Stroke is damage to brain tissue due to a loss of circulation. It is a major cause of death and severe disability from paralysis. Stroke may occur through passage of blood clots from the heart or carotid arteries into the brain, or hemorrhage from rupture of blood vessels in the brain.

High blood pressure is the main risk factor for stroke. Cholesterol reduction, though employed in stroke patients, has not been shown to reduce the incidence of stroke. Diabetes is also a risk factor for stroke, and correction of elevated blood sugar is preventive.

A transient ischemic attack (TIA), a temporary loss of sensation, vision, movement or speech lasting minutes to hours, is a warning of impending stroke, and necessitates a search for causative factors, such as cardiac or carotid disease.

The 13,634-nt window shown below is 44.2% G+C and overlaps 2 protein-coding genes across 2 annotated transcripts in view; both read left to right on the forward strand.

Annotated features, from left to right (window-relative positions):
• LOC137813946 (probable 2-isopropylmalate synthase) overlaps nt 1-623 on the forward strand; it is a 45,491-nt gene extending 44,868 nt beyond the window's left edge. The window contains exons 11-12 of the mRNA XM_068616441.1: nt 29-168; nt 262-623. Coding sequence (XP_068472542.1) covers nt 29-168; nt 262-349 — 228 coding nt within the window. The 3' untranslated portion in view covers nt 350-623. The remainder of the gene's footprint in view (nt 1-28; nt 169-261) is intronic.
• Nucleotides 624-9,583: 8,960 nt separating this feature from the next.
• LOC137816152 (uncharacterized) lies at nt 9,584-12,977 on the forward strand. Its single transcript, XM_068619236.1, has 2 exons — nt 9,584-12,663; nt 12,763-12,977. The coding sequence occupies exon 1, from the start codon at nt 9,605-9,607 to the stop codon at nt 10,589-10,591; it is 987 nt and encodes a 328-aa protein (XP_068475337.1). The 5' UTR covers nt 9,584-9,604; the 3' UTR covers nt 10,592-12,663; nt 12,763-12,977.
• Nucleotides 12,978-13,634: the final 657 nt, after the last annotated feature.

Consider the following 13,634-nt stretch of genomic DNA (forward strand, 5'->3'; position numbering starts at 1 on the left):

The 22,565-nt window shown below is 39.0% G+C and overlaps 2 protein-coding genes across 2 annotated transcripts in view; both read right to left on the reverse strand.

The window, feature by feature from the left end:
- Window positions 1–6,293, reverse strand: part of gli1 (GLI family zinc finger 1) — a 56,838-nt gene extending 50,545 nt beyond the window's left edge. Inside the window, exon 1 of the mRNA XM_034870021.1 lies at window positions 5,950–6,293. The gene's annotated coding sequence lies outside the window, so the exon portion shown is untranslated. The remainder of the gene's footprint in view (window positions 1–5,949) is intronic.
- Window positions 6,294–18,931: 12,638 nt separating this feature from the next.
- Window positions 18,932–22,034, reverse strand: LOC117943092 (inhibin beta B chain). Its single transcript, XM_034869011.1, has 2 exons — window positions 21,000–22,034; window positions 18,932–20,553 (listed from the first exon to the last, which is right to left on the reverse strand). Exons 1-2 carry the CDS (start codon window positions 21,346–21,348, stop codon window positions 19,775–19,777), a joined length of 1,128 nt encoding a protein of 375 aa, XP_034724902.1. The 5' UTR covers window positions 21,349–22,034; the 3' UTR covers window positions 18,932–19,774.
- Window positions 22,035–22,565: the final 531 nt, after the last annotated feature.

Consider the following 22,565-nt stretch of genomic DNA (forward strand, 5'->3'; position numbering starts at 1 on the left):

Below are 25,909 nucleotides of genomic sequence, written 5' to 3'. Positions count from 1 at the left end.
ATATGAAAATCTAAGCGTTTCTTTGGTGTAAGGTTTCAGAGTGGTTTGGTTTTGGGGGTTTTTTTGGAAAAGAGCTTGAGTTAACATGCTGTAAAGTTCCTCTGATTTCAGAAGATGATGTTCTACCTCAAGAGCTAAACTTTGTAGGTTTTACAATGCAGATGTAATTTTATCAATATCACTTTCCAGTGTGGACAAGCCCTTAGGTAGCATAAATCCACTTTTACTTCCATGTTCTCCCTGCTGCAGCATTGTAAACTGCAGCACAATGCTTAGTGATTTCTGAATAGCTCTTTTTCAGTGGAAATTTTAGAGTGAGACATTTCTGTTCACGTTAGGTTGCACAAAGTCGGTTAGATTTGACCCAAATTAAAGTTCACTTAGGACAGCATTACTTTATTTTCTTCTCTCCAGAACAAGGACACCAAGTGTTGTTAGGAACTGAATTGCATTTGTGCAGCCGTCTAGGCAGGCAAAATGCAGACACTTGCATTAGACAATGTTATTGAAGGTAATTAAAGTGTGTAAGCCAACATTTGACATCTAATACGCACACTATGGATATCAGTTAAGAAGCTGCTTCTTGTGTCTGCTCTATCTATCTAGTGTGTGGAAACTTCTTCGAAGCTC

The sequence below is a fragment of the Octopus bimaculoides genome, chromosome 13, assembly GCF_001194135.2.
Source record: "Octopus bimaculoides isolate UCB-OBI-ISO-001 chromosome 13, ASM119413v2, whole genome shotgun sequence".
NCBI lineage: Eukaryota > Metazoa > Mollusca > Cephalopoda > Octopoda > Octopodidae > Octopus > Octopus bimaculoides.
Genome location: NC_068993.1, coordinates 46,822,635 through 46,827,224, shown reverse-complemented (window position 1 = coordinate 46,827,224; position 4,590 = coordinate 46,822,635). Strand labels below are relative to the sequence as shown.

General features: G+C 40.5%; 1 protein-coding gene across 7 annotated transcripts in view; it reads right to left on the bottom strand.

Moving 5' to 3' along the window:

Treatment for stroke employs physical therapy to improve movement and mobility. Improvements are though to end one year after the stroke occurs. Actually patients can improve for years after the stroke.

Several alternative therapies have demonstrated improvement from stroke. These include chelation therapy, external counterpulsation therapy, intravenous ozone and hyperbaric oxygen. They all have the effect of improving oxygen supply to the brain, enhancing formation of new brain tissue and the interconnections of neurons. They can be employed in combination for additional effect.

Evaluation of stroke or TIA includes MRI of the brain, echocardiogram, evaluation for atrial fibrillation (an irregularity of heart rhythm often causing stroke), and carotid artery ultrasound.

Allan Sosin MD

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